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Navy Scandal: An Affair, a Fight, a Drowned Body

Former Gitmo base commander John Nettleton pleads not guilty to obstruction charges
By Arden Dier,  Newser Staff
Posted Jan 10, 2019 12:15 PM CST
Navy Capt. John R. Nettleton, then-commanding officer of Naval Station Guantanamo Bay, Cuba, speaks at a Battle of Midway commemoration ceremony on June 3, 2014.   (Mass Communication Specialist 3rd Class Jacob Goff/U.S. Navy via AP)

(Newser) – A former commander of Guantanamo Bay's naval base is facing a long list of charges related to the death of a man whose wife he was accused of having an affair with. Capt. John R. Nettleton, 53, was indicted this week on charges of obstruction, falsifying records, and making false statements, stemming from an investigation into the 2015 death of naval exchange worker Christopher Tur, reports the Washington Post. Tur's drowned body was found floating in island waters days after the two men were in a pair of confrontations, first at a restaurant party, then at Nettleton's home, on Jan. 9, 2015, according to an indictment. When Tur couldn't be found the next day, authorities say Nettleton helped organize a search, but gave the restaurant as the man's last known location, reports the Navy Times.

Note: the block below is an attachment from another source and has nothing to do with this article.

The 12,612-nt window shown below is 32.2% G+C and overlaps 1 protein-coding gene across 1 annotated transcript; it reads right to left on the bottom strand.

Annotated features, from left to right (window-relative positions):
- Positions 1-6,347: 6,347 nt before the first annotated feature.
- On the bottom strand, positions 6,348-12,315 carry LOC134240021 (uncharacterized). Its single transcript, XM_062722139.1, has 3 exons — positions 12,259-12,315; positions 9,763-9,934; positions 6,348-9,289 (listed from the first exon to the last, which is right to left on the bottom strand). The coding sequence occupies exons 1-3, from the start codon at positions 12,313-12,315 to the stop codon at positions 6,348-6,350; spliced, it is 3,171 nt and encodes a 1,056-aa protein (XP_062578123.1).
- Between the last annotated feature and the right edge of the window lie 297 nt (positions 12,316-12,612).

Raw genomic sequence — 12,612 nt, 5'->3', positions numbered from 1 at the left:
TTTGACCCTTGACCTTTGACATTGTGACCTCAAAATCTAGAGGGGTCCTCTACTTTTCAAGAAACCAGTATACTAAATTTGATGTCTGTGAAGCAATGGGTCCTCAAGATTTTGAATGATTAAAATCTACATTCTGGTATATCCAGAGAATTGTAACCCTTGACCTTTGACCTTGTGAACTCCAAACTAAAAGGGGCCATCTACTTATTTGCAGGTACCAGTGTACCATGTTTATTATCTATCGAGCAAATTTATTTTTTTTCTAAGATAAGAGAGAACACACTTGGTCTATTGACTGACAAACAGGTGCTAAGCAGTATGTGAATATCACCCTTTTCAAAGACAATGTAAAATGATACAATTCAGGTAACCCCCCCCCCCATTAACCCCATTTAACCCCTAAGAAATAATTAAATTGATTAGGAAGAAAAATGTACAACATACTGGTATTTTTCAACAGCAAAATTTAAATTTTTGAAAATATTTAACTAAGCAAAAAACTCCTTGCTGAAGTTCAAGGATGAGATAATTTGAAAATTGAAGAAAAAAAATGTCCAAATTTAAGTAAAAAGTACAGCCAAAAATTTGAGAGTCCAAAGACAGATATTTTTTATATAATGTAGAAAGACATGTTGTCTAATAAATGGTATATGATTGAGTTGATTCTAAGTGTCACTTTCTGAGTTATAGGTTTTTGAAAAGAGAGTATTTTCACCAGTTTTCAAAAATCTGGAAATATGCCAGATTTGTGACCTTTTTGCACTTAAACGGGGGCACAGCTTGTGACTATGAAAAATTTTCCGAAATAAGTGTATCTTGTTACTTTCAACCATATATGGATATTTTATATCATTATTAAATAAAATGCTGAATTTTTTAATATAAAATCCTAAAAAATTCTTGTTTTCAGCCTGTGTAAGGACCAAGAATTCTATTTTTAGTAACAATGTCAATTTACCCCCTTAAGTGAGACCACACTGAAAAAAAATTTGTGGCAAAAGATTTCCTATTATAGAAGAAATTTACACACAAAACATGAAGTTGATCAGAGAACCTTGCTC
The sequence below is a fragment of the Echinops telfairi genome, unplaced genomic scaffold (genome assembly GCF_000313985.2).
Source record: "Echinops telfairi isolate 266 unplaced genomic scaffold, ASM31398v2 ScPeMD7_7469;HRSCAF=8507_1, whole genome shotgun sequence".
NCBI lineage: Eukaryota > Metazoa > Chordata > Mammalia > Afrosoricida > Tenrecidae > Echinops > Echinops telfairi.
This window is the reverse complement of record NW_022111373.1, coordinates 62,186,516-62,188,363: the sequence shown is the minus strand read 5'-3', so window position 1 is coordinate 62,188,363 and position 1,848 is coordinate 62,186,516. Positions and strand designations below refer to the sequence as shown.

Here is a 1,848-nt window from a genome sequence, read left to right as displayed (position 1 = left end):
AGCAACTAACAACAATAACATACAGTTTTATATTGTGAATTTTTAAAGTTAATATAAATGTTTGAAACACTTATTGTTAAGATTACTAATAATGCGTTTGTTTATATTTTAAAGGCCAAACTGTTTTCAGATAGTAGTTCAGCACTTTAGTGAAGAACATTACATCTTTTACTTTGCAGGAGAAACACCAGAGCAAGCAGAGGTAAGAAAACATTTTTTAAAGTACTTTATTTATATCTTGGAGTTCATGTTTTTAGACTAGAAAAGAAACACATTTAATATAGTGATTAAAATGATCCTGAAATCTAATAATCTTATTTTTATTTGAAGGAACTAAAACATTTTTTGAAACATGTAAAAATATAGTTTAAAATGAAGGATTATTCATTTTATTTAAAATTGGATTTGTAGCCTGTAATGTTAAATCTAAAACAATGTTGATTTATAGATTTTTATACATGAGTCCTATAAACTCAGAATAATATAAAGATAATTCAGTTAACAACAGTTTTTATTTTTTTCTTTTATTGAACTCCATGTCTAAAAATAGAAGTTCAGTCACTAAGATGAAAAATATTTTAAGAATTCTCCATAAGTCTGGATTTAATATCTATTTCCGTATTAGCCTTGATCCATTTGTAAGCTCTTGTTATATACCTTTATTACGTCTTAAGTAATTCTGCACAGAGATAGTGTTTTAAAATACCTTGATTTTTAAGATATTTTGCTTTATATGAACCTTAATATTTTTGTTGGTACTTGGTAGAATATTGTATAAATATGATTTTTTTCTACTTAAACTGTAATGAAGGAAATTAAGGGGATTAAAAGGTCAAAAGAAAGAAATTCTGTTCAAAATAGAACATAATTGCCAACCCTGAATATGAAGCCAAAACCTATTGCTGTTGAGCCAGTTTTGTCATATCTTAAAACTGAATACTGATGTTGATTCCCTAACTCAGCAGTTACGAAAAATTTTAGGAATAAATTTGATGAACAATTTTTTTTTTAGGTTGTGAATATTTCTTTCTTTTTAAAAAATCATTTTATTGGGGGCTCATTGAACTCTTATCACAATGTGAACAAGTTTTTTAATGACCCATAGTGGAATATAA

Tur had reportedly confronted Nettleton at the party, then followed him home, where they fought. A text from Nettleton's daughter: "Um well my dad’s really drunk and some other dude is here and they’re like getting into a fight downstairs and I’m hiding.” Authorities say Nettleton initially refused to allow a search of his backyard, where a paper towel with traces of Tur's blood was found near a pier on Jan. 11. Like Tur's wife, Nettleton went on to deny the affair they had "in or about 2014," even after a tipster notified the Navy's inspector general that the pair were "engaging in physical contact" at the party, according to the indictment. Nettleton has pleaded not guilty to all 10 counts, per First Coast News. The Navy Times reports it's unclear why he was charged in civilian court and not in the military's criminal justice system. He is still in the Navy, though no longer a commander. (Read more Navy stories.)

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